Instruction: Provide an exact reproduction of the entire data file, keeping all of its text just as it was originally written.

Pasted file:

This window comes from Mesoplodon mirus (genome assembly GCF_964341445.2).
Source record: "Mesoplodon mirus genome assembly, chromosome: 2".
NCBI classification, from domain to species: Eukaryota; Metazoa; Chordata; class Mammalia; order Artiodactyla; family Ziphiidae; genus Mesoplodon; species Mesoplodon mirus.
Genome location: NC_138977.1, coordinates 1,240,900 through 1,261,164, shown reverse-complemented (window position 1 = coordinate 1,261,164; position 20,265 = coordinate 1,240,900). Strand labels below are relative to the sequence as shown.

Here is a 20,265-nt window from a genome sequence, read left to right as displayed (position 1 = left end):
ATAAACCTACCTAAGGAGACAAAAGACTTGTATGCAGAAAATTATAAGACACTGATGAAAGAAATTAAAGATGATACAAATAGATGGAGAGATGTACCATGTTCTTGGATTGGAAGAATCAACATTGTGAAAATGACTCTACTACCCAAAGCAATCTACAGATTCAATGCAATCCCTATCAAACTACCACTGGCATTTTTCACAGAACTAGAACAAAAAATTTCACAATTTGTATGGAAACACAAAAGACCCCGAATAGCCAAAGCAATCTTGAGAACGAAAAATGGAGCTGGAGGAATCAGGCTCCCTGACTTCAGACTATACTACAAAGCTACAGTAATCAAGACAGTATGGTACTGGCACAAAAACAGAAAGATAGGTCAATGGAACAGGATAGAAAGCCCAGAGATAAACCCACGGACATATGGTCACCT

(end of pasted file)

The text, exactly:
This window comes from Mesoplodon mirus (genome assembly GCF_964341445.2).
Source record: "Mesoplodon mirus genome assembly, chromosome: 2".
NCBI classification, from domain to species: Eukaryota; Metazoa; Chordata; class Mammalia; order Artiodactyla; family Ziphiidae; genus Mesoplodon; species Mesoplodon mirus.
Genome location: NC_138977.1, coordinates 1,240,900 through 1,261,164, shown reverse-complemented (window position 1 = coordinate 1,261,164; position 20,265 = coordinate 1,240,900). Strand labels below are relative to the sequence as shown.

Here is a 20,265-nt window from a genome sequence, read left to right as displayed (position 1 = left end):
ATAAACCTACCTAAGGAGACAAAAGACTTGTATGCAGAAAATTATAAGACACTGATGAAAGAAATTAAAGATGATACAAATAGATGGAGAGATGTACCATGTTCTTGGATTGGAAGAATCAACATTGTGAAAATGACTCTACTACCCAAAGCAATCTACAGATTCAATGCAATCCCTATCAAACTACCACTGGCATTTTTCACAGAACTAGAACAAAAAATTTCACAATTTGTATGGAAACACAAAAGACCCCGAATAGCCAAAGCAATCTTGAGAACGAAAAATGGAGCTGGAGGAATCAGGCTCCCTGACTTCAGACTATACTACAAAGCTACAGTAATCAAGACAGTATGGTACTGGCACAAAAACAGAAAGATAGGTCAATGGAACAGGATAGAAAGCCCAGAGATAAACCCACGGACATATGGTCACCT